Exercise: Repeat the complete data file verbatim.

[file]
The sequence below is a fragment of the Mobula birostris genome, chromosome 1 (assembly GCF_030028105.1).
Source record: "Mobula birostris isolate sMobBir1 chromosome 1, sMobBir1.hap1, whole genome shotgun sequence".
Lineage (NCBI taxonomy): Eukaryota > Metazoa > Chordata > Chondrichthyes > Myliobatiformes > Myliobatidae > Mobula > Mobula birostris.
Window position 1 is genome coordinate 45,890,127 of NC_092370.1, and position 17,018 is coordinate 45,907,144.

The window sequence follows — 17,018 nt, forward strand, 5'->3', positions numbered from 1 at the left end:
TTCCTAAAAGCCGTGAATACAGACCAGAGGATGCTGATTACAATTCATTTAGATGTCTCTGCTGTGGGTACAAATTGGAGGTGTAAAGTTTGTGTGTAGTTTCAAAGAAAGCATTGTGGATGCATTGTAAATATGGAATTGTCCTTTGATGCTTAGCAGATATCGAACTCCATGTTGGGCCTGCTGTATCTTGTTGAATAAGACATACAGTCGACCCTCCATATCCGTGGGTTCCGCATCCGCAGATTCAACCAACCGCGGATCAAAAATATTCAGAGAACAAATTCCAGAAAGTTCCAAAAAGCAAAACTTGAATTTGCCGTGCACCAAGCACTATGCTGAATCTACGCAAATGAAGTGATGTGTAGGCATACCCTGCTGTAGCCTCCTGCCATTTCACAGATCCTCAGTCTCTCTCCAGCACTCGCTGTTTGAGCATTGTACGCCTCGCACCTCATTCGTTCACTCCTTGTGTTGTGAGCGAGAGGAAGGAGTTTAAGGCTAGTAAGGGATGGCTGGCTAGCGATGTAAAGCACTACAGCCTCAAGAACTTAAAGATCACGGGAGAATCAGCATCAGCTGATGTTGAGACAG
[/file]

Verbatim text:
The sequence below is a fragment of the Mobula birostris genome, chromosome 1 (assembly GCF_030028105.1).
Source record: "Mobula birostris isolate sMobBir1 chromosome 1, sMobBir1.hap1, whole genome shotgun sequence".
Lineage (NCBI taxonomy): Eukaryota > Metazoa > Chordata > Chondrichthyes > Myliobatiformes > Myliobatidae > Mobula > Mobula birostris.
Window position 1 is genome coordinate 45,890,127 of NC_092370.1, and position 17,018 is coordinate 45,907,144.

The window sequence follows — 17,018 nt, forward strand, 5'->3', positions numbered from 1 at the left end:
TTCCTAAAAGCCGTGAATACAGACCAGAGGATGCTGATTACAATTCATTTAGATGTCTCTGCTGTGGGTACAAATTGGAGGTGTAAAGTTTGTGTGTAGTTTCAAAGAAAGCATTGTGGATGCATTGTAAATATGGAATTGTCCTTTGATGCTTAGCAGATATCGAACTCCATGTTGGGCCTGCTGTATCTTGTTGAATAAGACATACAGTCGACCCTCCATATCCGTGGGTTCCGCATCCGCAGATTCAACCAACCGCGGATCAAAAATATTCAGAGAACAAATTCCAGAAAGTTCCAAAAAGCAAAACTTGAATTTGCCGTGCACCAAGCACTATGCTGAATCTACGCAAATGAAGTGATGTGTAGGCATACCCTGCTGTAGCCTCCTGCCATTTCACAGATCCTCAGTCTCTCTCCAGCACTCGCTGTTTGAGCATTGTACGCCTCGCACCTCATTCGTTCACTCCTTGTGTTGTGAGCGAGAGGAAGGAGTTTAAGGCTAGTAAGGGATGGCTGGCTAGCGATGTAAAGCACTACAGCCTCAAGAACTTAAAGATCACGGGAGAATCAGCATCAGCTGATGTTGAGACAG